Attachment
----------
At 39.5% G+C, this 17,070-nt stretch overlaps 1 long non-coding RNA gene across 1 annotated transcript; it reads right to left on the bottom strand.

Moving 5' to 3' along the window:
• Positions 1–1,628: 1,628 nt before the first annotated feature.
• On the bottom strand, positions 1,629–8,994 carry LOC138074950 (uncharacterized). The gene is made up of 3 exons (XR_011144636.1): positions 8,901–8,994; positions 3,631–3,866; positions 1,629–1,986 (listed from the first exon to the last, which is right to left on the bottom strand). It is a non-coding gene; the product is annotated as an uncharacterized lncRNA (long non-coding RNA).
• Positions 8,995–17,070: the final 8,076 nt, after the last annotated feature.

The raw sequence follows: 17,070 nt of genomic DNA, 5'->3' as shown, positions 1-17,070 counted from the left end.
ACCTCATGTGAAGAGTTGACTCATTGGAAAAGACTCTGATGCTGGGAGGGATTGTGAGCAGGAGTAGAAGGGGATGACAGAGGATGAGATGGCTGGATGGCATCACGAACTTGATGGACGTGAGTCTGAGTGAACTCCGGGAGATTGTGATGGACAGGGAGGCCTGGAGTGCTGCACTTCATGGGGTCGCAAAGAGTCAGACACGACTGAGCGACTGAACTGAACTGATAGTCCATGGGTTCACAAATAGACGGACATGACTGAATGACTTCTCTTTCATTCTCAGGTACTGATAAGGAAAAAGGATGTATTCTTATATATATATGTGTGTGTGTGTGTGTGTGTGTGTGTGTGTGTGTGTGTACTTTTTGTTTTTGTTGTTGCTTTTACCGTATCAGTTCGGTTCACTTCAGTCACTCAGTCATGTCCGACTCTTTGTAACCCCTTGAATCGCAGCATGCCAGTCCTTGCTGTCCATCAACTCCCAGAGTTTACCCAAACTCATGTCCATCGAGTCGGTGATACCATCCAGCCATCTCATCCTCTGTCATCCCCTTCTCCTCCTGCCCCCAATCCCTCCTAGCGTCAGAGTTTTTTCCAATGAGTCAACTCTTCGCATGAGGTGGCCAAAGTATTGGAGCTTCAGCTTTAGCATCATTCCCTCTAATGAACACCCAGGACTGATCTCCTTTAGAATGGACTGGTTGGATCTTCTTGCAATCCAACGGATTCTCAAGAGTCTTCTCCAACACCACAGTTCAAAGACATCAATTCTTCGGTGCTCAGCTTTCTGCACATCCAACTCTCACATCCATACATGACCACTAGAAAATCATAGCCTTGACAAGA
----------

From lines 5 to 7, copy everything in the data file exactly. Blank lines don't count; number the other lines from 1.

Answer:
• Positions 8,995–17,070: the final 8,076 nt, after the last annotated feature.

The raw sequence follows: 17,070 nt of genomic DNA, 5'->3' as shown, positions 1-17,070 counted from the left end.
ACCTCATGTGAAGAGTTGACTCATTGGAAAAGACTCTGATGCTGGGAGGGATTGTGAGCAGGAGTAGAAGGGGATGACAGAGGATGAGATGGCTGGATGGCATCACGAACTTGATGGACGTGAGTCTGAGTGAACTCCGGGAGATTGTGATGGACAGGGAGGCCTGGAGTGCTGCACTTCATGGGGTCGCAAAGAGTCAGACACGACTGAGCGACTGAACTGAACTGATAGTCCATGGGTTCACAAATAGACGGACATGACTGAATGACTTCTCTTTCATTCTCAGGTACTGATAAGGAAAAAGGATGTATTCTTATATATATATGTGTGTGTGTGTGTGTGTGTGTGTGTGTGTGTGTGTGTACTTTTTGTTTTTGTTGTTGCTTTTACCGTATCAGTTCGGTTCACTTCAGTCACTCAGTCATGTCCGACTCTTTGTAACCCCTTGAATCGCAGCATGCCAGTCCTTGCTGTCCATCAACTCCCAGAGTTTACCCAAACTCATGTCCATCGAGTCGGTGATACCATCCAGCCATCTCATCCTCTGTCATCCCCTTCTCCTCCTGCCCCCAATCCCTCCTAGCGTCAGAGTTTTTTCCAATGAGTCAACTCTTCGCATGAGGTGGCCAAAGTATTGGAGCTTCAGCTTTAGCATCATTCCCTCTAATGAACACCCAGGACTGATCTCCTTTAGAATGGACTGGTTGGATCTTCTTGCAATCCAACGGATTCTCAAGAGTCTTCTCCAACACCACAGTTCAAAGACATCAATTCTTCGGTGCTCAGCTTTCTGCACATCCAACTCTCACATCCATACATGACCACTAGAAAATCATAGCCTTGACAAGA